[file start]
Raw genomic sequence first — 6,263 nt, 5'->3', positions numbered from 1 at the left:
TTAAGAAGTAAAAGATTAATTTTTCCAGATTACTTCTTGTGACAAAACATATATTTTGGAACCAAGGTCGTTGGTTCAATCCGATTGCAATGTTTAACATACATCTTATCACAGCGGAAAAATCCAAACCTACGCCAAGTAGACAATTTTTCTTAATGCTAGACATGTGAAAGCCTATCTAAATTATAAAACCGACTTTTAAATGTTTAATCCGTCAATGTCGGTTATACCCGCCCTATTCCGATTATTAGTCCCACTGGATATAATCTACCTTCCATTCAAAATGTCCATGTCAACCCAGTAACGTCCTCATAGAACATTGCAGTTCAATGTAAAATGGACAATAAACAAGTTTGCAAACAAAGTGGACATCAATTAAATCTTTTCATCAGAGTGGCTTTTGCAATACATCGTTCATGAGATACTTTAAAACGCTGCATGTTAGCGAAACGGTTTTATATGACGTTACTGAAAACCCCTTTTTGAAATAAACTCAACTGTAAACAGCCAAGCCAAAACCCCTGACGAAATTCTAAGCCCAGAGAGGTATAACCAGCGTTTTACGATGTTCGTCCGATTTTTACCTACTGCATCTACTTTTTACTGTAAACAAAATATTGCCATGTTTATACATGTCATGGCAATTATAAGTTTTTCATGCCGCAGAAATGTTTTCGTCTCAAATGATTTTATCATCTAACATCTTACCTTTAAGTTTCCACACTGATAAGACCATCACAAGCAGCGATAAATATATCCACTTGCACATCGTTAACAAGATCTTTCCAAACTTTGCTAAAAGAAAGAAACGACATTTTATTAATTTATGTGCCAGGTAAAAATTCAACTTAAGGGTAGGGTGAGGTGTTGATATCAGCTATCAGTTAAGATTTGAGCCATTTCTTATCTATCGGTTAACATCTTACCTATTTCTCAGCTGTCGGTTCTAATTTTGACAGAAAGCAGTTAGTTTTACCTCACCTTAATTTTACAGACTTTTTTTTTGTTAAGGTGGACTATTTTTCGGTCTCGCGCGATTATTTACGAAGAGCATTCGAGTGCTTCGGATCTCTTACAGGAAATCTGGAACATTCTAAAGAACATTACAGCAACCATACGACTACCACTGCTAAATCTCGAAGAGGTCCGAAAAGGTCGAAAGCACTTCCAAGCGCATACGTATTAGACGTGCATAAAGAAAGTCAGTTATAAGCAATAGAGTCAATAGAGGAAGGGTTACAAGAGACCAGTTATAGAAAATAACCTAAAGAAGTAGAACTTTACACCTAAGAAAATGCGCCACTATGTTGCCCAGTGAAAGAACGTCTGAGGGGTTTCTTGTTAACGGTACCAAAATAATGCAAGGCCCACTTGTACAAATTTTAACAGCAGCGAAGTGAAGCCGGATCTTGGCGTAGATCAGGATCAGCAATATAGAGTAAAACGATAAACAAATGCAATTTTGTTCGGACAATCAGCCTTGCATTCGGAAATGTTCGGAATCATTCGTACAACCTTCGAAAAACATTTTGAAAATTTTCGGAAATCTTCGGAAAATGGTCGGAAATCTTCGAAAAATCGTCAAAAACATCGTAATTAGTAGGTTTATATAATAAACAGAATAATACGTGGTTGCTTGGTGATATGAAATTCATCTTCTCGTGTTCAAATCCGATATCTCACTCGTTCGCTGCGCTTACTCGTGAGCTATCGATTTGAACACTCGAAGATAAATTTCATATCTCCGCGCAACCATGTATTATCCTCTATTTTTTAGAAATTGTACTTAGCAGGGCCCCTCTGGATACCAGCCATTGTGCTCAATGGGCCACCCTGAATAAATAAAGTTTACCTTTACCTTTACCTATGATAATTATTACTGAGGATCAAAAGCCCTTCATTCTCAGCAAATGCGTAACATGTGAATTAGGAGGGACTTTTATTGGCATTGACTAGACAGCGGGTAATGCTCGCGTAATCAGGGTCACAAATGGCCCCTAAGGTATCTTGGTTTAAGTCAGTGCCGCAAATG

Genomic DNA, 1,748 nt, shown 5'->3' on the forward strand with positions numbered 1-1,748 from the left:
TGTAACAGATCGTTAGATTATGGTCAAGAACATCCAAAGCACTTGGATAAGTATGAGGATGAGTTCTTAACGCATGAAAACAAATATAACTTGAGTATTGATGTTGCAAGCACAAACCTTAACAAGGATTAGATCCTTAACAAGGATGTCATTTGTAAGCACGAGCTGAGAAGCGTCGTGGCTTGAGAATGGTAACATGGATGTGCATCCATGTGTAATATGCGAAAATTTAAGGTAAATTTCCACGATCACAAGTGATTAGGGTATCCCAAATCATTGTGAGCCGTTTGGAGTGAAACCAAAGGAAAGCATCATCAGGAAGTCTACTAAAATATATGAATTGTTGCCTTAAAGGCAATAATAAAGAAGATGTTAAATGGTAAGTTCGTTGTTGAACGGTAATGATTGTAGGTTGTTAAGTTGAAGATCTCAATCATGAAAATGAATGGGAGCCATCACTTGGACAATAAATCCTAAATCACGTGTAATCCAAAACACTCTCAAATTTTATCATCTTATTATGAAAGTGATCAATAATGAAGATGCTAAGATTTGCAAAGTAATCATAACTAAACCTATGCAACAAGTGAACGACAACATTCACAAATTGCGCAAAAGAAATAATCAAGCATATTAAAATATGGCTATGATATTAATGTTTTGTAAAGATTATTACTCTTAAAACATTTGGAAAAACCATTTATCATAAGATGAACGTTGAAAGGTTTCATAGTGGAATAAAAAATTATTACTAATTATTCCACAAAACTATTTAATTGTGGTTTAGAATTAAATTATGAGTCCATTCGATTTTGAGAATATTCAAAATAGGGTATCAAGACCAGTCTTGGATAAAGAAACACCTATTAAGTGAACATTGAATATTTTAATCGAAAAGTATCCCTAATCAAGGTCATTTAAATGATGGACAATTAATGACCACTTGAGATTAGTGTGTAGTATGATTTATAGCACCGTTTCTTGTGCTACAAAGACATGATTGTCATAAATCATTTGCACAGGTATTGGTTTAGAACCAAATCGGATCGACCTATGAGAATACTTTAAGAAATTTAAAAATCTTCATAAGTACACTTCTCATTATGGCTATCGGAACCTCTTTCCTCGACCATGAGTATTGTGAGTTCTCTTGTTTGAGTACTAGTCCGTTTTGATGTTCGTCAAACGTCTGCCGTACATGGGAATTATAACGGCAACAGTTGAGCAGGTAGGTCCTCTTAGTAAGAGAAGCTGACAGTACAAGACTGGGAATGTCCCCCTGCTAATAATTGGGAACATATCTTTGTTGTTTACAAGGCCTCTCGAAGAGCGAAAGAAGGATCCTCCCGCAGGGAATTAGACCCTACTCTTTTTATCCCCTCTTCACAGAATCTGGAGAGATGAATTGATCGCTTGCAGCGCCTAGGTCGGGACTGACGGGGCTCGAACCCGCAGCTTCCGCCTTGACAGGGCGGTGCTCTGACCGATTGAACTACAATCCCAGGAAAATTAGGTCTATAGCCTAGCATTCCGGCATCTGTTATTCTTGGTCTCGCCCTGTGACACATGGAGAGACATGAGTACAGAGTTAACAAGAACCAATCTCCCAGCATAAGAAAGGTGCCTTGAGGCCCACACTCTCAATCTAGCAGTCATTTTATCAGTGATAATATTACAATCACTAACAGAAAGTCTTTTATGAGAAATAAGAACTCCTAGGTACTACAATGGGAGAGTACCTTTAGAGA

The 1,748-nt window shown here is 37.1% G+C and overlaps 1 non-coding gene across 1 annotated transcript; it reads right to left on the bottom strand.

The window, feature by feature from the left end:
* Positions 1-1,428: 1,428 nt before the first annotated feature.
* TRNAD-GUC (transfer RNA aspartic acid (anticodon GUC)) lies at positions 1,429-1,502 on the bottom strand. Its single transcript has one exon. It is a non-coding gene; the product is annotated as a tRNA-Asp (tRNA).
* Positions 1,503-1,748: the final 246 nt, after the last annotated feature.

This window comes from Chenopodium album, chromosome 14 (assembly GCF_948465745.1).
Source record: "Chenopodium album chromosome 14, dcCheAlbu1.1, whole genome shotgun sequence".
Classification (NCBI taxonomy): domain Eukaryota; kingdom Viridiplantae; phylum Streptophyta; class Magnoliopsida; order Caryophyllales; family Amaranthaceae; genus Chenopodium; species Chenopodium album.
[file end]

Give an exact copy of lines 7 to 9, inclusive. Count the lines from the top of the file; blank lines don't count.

* Positions 1-1,428: 1,428 nt before the first annotated feature.
* TRNAD-GUC (transfer RNA aspartic acid (anticodon GUC)) lies at positions 1,429-1,502 on the bottom strand. Its single transcript has one exon. It is a non-coding gene; the product is annotated as a tRNA-Asp (tRNA).
* Positions 1,503-1,748: the final 246 nt, after the last annotated feature.